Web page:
Git handling of commit times

Xin Li delphij at
Thu May 30 06:48:36 UTC 2019

On 5/29/19 10:08, Ed Maste wrote:
> On Wed, 29 May 2019 at 11:40, Grzegorz Junka <list1 at> wrote:
>> Timestamp alone doesn't give much information. What matters is when the
>> branch in which the commit was added has been merged with other branches
>> (shown as merge commits in the history).
> Our history is mostly devoid of merges though, but your broader point
> is certainly valid - the relationship that's actually important is the
> parent/child commits, not the order of either date stamp.
>> Bear in mind that commits are local (by the virtue of git being
>> distributed scm). You can certainly write a git hook that verifies local
>> time to be approximately the same as server time and stop the commit if
>> that's not the case. But that's clunky and patronizing in my opinion\
>> (e.g. someone won't be able to commit when on a train and off the grid).
> I'm not suggesting that we require the commit time to be close to the
> server time, just that we could disallow two actually invalid cases:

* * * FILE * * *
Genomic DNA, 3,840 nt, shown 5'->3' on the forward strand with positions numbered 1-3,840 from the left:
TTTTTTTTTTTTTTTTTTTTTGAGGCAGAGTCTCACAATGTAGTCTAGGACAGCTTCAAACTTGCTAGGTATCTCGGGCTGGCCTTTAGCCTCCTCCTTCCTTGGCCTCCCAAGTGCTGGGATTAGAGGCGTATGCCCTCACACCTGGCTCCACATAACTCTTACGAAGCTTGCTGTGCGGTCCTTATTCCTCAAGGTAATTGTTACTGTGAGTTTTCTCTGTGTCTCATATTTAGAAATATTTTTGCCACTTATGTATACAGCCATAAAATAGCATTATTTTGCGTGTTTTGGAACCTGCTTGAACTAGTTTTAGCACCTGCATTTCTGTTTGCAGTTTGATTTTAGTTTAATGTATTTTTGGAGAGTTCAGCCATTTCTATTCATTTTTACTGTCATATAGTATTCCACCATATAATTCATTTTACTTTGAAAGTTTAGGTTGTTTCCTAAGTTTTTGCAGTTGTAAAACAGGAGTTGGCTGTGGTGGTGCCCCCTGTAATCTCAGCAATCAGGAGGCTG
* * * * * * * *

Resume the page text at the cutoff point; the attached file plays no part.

> - commit time is earlier than parent(s)
> - commit time is later than the (accurate) server time
> If you have local commits made while on the train and someone else
> pushes to the canonical repository before you're back online you're
> going to have to merge or rebase, and will then have an updated commit
> time.
> The solution to this issue triggering is easy - just make sure the
> client has the correct time.

Or, have the server perform the required operation (a merge, or a
rebase) on behalf of the user, based on CI result, etc.

>> Git commits are joined by hashes, timestamp is only some metadata. It
>> makes sens to talk about amount of commits since a particular hash but
>> not so much about amount of commits since a particular date.
> Indeed, but that said developers like to think in terms like "commits
> since a particular date", and we should provide a good experience
> there if we can do so without restricting realistic workflows.

Assuming the dates are trustworthy (e.g. the merge or rebase was
performed by the server), that can be accomplished with e.g. git log
--since.  Practically, I think it's more useful to do e.g. git log
release/11.1..HEAD and I'm not particularly worried if the dates were
not that accurate.


-------------- next part --------------
A non-text attachment was scrubbed...
Name: signature.asc
Type: application/pgp-signature
Size: 801 bytes
Desc: OpenPGP digital signature
URL: <>

More information about the freebsd-git mailing list